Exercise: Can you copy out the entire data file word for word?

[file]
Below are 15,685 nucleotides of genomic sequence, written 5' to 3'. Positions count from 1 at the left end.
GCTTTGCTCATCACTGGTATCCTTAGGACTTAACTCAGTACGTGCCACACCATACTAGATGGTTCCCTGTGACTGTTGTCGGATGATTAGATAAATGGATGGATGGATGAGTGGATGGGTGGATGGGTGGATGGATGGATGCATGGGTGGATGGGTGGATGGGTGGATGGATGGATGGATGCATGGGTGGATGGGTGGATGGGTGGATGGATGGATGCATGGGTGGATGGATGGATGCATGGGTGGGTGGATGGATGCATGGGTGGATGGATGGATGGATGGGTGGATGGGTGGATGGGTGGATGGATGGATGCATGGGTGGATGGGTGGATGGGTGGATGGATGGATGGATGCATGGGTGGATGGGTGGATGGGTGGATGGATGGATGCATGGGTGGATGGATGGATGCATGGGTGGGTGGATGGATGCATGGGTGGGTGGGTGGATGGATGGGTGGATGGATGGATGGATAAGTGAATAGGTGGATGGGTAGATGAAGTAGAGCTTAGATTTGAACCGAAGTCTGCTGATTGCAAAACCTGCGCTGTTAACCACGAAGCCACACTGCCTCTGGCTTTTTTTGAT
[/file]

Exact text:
Below are 15,685 nucleotides of genomic sequence, written 5' to 3'. Positions count from 1 at the left end.
GCTTTGCTCATCACTGGTATCCTTAGGACTTAACTCAGTACGTGCCACACCATACTAGATGGTTCCCTGTGACTGTTGTCGGATGATTAGATAAATGGATGGATGGATGAGTGGATGGGTGGATGGGTGGATGGATGGATGCATGGGTGGATGGGTGGATGGGTGGATGGATGGATGGATGCATGGGTGGATGGGTGGATGGGTGGATGGATGGATGCATGGGTGGATGGATGGATGCATGGGTGGGTGGATGGATGCATGGGTGGATGGATGGATGGATGGGTGGATGGGTGGATGGGTGGATGGATGGATGCATGGGTGGATGGGTGGATGGGTGGATGGATGGATGGATGCATGGGTGGATGGGTGGATGGGTGGATGGATGGATGCATGGGTGGATGGATGGATGCATGGGTGGGTGGATGGATGCATGGGTGGGTGGGTGGATGGATGGGTGGATGGATGGATGGATAAGTGAATAGGTGGATGGGTAGATGAAGTAGAGCTTAGATTTGAACCGAAGTCTGCTGATTGCAAAACCTGCGCTGTTAACCACGAAGCCACACTGCCTCTGGCTTTTTTTGAT